In 1994, a task force of university faculty and administrators, state and federal agencies, non-governmental organizations, farmers, and citizens was charged with developing strategies to build a sustainable agriculture program in North Carolina. N.C. State University, N.C. A&T State University and the N.C. Department of Agriculture and Consumer Services formed a unique partnership – and the Center for Environmental Farming Systems was born.
“Rooted in its founding partnerships, CEFS has been able to grow its work by building great relationships with nonprofit organizations, local communities, and food system leadership across the state,” says Dr. John O’Sullivan, CEFS director from N.C. A&T.
In April, CEFS kicked off its 20th anniversary celebration with a lecture and reception with Dr. Ricardo Salvador, director of the food and environment program for the Union of Concerned Scientists. The celebration will continue into this fall with a SOILbration and reunion for past faculty, interns and apprentices, Oct. 17-18.
Salvador, former W.K. Kellogg Foundation Food and Society program officer, was instrumental in awarding endowments to N.C. State and N.C. A&T that created the W.K. Kellogg Distinguished Professorships in Sustainable Agriculture and Community-Based Food Systems at both institutions.
“We saw CEFS and the partnership between N.C. State and N.C. A&T as a national model for food systems change, one in which they could leverage their institutional partnerships, innovative civic engagement programs and supply chain expertise to transform the state’s food system to make it not only more sustainable, but also more equitable for vulnerable communities who often lack access to local and fresh foods,” Salvador said.
CEFS’ work began with a 2,000-acre research farm in Goldsboro, home to CEFS’s core research programs and units: the Farming Systems Research Unit, Pasture-Based Dairy and Beef Units, Alternative Swine Unit, Organic Research Unit and Small Farm Unit. It is now one of the nation’s top research and demonstration facilities for organic and sustainable production systems.
“The success of the CEFS research and demonstration program is directly related to the cooperative partnership of N.C. State, N.C. A&T and NCDA&CS and also to the long-term, multidisciplinary approach to both applied and basic research questions,” says Andy Meier, CEFS research operations manager.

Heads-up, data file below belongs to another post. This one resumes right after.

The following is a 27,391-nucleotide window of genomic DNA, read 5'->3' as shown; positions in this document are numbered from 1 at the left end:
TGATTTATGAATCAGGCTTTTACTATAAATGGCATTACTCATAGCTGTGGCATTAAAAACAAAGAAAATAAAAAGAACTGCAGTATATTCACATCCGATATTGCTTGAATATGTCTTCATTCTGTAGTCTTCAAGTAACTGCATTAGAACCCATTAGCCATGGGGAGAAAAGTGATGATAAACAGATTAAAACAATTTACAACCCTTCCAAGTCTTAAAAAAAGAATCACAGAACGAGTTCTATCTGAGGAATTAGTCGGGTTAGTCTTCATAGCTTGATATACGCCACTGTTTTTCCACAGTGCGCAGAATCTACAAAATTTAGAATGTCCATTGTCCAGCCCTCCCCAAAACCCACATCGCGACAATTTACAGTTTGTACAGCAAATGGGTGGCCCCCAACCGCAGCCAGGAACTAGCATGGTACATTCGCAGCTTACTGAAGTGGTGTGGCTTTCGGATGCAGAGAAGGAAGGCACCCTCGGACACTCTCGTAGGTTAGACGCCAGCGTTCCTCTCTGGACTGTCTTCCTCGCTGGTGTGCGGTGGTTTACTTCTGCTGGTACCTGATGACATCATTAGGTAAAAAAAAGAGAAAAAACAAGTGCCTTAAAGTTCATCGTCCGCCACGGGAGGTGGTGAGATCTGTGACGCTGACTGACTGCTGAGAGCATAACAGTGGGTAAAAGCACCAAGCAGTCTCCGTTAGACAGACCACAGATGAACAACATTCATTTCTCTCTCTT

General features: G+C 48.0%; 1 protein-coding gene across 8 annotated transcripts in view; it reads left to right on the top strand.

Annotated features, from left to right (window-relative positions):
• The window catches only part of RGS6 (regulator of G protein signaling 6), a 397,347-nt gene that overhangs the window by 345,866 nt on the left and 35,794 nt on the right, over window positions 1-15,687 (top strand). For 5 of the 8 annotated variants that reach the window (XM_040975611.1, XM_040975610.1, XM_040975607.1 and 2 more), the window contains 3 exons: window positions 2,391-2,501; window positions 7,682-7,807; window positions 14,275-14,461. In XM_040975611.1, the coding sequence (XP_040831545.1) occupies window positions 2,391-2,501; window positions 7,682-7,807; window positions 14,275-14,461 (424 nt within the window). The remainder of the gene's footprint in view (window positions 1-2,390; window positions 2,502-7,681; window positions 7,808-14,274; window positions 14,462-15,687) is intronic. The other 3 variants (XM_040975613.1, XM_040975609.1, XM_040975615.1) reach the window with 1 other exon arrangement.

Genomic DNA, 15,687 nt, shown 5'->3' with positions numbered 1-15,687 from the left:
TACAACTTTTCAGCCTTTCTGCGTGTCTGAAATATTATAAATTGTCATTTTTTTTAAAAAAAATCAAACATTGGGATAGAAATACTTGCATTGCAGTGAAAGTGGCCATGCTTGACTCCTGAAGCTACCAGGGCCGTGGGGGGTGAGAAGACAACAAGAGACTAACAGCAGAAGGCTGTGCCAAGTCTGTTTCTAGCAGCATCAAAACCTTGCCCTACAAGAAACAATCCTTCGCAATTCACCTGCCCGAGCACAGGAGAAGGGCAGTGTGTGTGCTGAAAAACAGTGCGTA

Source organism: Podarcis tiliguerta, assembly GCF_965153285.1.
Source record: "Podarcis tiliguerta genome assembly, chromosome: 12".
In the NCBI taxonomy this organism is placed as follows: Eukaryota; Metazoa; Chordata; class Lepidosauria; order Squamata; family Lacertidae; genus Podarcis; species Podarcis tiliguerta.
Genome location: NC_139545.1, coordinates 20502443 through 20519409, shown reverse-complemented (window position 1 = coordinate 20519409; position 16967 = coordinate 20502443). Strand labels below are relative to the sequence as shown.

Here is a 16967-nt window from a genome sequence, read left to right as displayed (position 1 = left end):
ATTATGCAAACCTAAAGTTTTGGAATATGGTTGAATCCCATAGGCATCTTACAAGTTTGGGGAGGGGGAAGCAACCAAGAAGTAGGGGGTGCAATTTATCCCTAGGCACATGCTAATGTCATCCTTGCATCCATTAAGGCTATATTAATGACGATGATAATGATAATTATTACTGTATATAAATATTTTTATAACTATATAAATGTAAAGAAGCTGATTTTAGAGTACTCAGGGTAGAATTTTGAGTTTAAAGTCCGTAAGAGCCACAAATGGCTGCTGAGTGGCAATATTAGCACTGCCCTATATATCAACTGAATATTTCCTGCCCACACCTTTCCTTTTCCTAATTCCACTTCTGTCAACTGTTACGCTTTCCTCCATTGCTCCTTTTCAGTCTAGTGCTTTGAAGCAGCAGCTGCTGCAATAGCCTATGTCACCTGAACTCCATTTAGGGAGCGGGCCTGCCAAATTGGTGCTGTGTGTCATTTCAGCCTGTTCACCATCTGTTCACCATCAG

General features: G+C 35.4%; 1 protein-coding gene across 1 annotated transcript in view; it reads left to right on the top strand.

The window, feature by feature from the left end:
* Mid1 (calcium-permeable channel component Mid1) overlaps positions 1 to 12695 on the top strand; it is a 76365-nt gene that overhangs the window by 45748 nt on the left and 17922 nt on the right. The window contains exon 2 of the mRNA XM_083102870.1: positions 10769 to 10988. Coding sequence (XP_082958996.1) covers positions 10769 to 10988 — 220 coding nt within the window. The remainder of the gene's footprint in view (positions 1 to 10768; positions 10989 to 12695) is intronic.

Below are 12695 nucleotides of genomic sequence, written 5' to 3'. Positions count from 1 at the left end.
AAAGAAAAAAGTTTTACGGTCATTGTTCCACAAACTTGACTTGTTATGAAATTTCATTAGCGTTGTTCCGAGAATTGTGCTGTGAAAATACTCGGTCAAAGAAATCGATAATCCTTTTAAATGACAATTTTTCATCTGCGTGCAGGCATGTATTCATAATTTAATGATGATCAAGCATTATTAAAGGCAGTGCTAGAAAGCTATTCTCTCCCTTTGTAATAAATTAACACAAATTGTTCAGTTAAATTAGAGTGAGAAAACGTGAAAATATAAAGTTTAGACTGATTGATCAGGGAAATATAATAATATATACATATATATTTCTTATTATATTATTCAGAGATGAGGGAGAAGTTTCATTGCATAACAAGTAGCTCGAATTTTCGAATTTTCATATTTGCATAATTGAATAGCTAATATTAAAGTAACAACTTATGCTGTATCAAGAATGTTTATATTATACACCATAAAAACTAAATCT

Building on its initial successes, CEFS broadened its focus to include community-based food systems and local food supply chain development. CEFS formed N.C. Choices to promote the advancement of local, niche and pasture-based meat supply chains. Partnering with community organizations, CEFS also developed youth engagement and leadership development initiatives including Students Working for an Agricultural Revolutionary Movement (SWARM) and the Food Youth Initiative.
Extension and outreach programs – including the Seasons of Sustainable Agriculture workshop series, Farm to Fork picnic and annual sustainable agriculture lecture – were designed to engage the public on a variety of food systems topics. Now these programs reach more than 2,500 people each year.
CEFS’ apprenticeship and internship programs have grown to attract students from across North Carolina and around the globe. New educational programs – including N.C. A&T’s Discover Ag and N.C. State’s Agroecology Program – reach students from elementary school through college.
In 2008 and 2009, CEFS convened food system stakeholders across the state in regional meetings and a statewide summit to transform North Carolina’s food system. The statewide “From Farm to Fork” action plan was created, outlining game-changing strategies for building local food economies.
One of these strategies, the N.C. 10% Campaign, encourages all North Carolinians and businesses to commit 10 percent of their food dollars to locally grown and produced foods and to record purchases on the campaign website. Since 2010, the campaign has tracked more than $61 million in local foods purchases by more than 7,000 individuals and 950 businesses.
CEFS turned to the health impacts of increasing access to local, fresh produce, partnering with N.C. 4-H to host FoodCorps North Carolina. FoodCorps service members work to change children’s attitudes and behaviors toward food through nutrition education, school gardens and greater access to healthy, local produce.
The N.C. Growing Together project, funded by the USDA’s National Institute for Food and Agriculture, was initiated to bring more locally produced foods – including meat, dairy, produce and seafood – into mainstream retail and food service supply chains. The project, which focuses on retail grocery and military base models, has dozens of statewide partners including Lowes Foods and the Fort Bragg U.S. Army installation.
“As we celebrate our 20th anniversary, it’s inspiring to look back at the impact CEFS has had, while at the same time envisioning our work going forward: creating a future of vibrant farms, sustainable ecosystems, thriving communities, healthy people and robust local economies,” says Dr. Nancy Creamer, CEFS director from N.C. State.
Visit go.ncsu.edu/cefsanniversary for more information on anniversary events.